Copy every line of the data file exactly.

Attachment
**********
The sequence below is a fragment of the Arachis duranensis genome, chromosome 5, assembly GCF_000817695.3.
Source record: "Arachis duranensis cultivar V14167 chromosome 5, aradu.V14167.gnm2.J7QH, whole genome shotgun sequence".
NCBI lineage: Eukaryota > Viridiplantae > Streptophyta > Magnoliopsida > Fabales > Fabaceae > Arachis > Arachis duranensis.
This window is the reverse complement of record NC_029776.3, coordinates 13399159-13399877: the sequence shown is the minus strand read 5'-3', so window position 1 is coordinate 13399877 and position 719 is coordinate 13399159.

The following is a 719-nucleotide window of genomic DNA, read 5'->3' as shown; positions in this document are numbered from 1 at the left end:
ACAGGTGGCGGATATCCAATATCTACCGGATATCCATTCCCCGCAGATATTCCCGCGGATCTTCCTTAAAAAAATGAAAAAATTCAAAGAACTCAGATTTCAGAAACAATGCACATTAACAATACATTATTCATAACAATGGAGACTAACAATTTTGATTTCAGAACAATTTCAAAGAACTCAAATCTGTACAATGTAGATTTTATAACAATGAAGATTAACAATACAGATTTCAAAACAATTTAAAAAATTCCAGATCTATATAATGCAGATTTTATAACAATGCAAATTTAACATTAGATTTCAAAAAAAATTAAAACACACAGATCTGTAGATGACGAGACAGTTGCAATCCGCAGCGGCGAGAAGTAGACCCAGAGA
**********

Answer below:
The sequence below is a fragment of the Arachis duranensis genome, chromosome 5, assembly GCF_000817695.3.
Source record: "Arachis duranensis cultivar V14167 chromosome 5, aradu.V14167.gnm2.J7QH, whole genome shotgun sequence".
NCBI lineage: Eukaryota > Viridiplantae > Streptophyta > Magnoliopsida > Fabales > Fabaceae > Arachis > Arachis duranensis.
This window is the reverse complement of record NC_029776.3, coordinates 13399159-13399877: the sequence shown is the minus strand read 5'-3', so window position 1 is coordinate 13399877 and position 719 is coordinate 13399159.

The following is a 719-nucleotide window of genomic DNA, read 5'->3' as shown; positions in this document are numbered from 1 at the left end:
ACAGGTGGCGGATATCCAATATCTACCGGATATCCATTCCCCGCAGATATTCCCGCGGATCTTCCTTAAAAAAATGAAAAAATTCAAAGAACTCAGATTTCAGAAACAATGCACATTAACAATACATTATTCATAACAATGGAGACTAACAATTTTGATTTCAGAACAATTTCAAAGAACTCAAATCTGTACAATGTAGATTTTATAACAATGAAGATTAACAATACAGATTTCAAAACAATTTAAAAAATTCCAGATCTATATAATGCAGATTTTATAACAATGCAAATTTAACATTAGATTTCAAAAAAAATTAAAACACACAGATCTGTAGATGACGAGACAGTTGCAATCCGCAGCGGCGAGAAGTAGACCCAGAGA